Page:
1. Extreme Long shot
It normally shows an EXTERIOR, the outside of a building, or a landscape, and is often used to show scenes of thrilling action in a war film or disastermovie. There will be very little detail visible in the shot, it's meant to give a general impression rather than specific information.
The extreme long shot on the left is taken from a distance, butdenotes a precise location
2. Long Shot
This size corresponding to the real distance between the audience and the screen in a cinema (the figure of a man would appear as six feet tall). This categoryincludes the FULL SHOT showing the entire human body, with the head near the top of the frame and the feet near the bottom.
3. Medium Shot
Contains a figure from the knees/waist up and is normallyused for dialogue scenes, or to show some detail of action.
This shows very little background, and concentrates on either a face, or a specific detail of mise en scène. Which means thatonly shows a detail
5. Extreme Close-Up
. As its name suggests, an extreme version of the close up, generally magnifying beyond what the human eye would experience in reality. An extreme close-upof a face, for instance, would show only the mouth or eyes, with no background detail whatsoever.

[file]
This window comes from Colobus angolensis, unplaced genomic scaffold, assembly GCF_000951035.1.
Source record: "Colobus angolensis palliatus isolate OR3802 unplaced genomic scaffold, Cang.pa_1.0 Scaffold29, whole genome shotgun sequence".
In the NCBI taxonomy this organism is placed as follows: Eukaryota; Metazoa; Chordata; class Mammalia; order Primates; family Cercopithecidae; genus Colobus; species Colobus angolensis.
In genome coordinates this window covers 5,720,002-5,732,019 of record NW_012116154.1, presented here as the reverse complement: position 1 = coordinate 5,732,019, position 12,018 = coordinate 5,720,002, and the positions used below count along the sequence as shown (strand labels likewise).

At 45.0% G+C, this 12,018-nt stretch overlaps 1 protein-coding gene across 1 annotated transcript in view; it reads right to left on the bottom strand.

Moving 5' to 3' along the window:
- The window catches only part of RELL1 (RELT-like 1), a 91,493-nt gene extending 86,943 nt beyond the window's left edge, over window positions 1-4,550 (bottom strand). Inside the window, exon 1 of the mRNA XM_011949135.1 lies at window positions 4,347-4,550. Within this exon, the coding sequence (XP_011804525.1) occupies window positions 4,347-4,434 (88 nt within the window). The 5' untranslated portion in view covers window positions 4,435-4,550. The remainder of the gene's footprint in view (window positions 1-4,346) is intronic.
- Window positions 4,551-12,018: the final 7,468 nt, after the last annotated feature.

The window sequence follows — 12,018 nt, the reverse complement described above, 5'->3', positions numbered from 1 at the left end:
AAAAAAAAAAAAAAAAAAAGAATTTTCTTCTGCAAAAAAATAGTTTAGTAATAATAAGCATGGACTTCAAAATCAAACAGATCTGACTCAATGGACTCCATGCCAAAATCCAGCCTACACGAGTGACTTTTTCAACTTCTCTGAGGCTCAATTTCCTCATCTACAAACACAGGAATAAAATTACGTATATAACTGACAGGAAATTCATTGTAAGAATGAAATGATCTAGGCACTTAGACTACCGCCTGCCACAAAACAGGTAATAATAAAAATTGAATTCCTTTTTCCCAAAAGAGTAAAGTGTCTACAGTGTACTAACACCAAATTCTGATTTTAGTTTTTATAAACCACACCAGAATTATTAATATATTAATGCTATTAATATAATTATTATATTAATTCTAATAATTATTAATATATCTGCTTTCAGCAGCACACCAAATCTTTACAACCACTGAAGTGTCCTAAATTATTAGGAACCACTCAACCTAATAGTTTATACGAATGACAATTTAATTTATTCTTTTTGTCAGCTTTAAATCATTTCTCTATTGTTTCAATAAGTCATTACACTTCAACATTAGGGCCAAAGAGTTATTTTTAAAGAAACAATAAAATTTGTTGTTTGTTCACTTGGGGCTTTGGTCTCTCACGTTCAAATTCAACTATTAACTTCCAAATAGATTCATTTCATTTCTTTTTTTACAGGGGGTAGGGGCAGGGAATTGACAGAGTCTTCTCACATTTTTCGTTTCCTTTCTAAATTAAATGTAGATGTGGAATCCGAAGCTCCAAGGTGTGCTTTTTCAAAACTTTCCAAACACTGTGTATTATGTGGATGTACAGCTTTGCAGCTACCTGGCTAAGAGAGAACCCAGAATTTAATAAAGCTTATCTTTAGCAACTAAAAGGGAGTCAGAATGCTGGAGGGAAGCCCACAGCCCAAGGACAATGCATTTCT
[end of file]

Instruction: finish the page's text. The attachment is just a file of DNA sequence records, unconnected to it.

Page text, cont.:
6. over the shoulder:
Normally this refers to the talent in front with their back to the camera asshown. The show can also be used in any combination just make annotation with the script
7. Establishing shot:
To establishing shot where the scene is taking a place and this can be usedcombination whit other shots.
1. The Bird's-Eye view
This shows a scene from directly overhead, a very unnatural angle. Familiar objects viewed from this angle might seem totallyunrecognizable at first
2. High Angle
The camera is elevated above the action using a crane to give a general overview.
3. Eye Level
A fairly neutral shot; the camera is positioned as though it is a...